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In the Letters and in the Dialogue, her principal writings, Catherine of Siena describes the transformation that Christian faith and Baptism accomplish in the believer.  In one especially poetic passage, she writes to a knight-monk. His name was Nicholas di Strozzi, and he was a prior in one of the military orders that flourished during the Middle Ages. These knight-monks aimed to combine the virtues of chivalry with the ideals of self-discipline. To Prior Nicholas, then, Catherine writes:

Our King [she refers to Christ] behaves like a true knight who perseveres in battle until the enemies are defeated…. With unarmed hand, nailed fast to the cross, he defeated the prince of the world, with the wood of the holy cross as his mount. This knight of ours came armed with the breastplate of Mary’s flesh, flesh that bore the blows to make up for our wickedness. The helmet on his head is the painful crown of thorns, driven right into his brain. The sword at his side is the wound of his side, revealing to us the secret of his heart; it is a sword with a point of light that ought to pierce our inmost heart with the force of love. The staff in his hand is there in mockery. And the gloves on his hands and spurs on his feet are the scarlet wounds in the hands and feet of this gentle loving Word.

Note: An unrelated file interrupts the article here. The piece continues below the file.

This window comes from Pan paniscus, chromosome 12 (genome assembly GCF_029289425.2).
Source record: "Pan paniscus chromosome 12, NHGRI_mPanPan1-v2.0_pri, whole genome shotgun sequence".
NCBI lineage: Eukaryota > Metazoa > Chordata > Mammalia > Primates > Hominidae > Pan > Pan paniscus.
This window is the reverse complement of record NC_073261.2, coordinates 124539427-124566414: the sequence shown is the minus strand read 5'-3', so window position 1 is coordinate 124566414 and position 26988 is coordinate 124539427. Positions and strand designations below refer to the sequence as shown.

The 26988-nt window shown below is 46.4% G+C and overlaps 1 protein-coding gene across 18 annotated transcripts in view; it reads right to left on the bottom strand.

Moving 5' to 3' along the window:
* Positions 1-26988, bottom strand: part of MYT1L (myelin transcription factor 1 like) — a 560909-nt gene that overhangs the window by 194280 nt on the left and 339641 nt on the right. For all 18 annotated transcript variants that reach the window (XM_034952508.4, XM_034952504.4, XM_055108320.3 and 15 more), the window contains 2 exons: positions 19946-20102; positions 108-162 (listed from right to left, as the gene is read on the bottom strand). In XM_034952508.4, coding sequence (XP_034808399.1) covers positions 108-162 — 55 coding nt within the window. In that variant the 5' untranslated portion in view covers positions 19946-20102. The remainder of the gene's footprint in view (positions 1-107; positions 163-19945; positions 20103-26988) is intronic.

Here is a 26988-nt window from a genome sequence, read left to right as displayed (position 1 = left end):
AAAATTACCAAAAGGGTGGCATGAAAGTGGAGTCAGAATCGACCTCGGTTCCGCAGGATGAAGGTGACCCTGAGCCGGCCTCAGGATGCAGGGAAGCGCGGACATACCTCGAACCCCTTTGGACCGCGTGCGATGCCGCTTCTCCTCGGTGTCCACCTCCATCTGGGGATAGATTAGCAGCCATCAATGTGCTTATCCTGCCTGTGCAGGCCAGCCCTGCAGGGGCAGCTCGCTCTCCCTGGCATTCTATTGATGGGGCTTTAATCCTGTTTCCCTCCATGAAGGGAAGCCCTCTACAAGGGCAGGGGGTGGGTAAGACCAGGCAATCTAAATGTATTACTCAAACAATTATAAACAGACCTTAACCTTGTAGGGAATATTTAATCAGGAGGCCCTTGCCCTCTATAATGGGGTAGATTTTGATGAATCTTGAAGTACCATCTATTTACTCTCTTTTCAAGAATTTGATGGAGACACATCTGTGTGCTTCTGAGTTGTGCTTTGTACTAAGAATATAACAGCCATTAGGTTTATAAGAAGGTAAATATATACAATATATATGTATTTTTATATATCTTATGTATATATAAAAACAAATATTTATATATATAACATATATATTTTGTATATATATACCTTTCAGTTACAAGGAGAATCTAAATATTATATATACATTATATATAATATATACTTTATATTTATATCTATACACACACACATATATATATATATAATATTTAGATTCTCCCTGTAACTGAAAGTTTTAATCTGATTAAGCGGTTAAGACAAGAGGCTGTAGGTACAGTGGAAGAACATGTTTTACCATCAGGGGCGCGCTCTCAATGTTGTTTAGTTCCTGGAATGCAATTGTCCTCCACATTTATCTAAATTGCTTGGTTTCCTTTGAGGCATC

What do we learn from this description of the suffering Christ? What does Catherine teach us about the transformation that brings the world stillness on Good Friday from noon until three o’clock? The answer is simple: We discover that because of his enormous love, Christ’s sufferings and Death cause the transformation of all that exists, the transformation we call Christian salvation. “What held him nailed firm and fast to the cross?” Catherine inquires. “Neither the nails nor the cross, which were not capable of holding the God-Man, but the bond of love for the Father’s honor and our salvation.”7 “What armed him?” Catherine further asks. Her answer: “Love.” The transformation that Catherine announces is one that creates in those persons who remain united with Christ a new ground for love, a new sort of loving. We call this freely bestowed transformation the gift of divine grace, both habitual and actual. The transformation affects both our persons and our actions.

Book: Compassionate Blood
Author: Catherine of Siena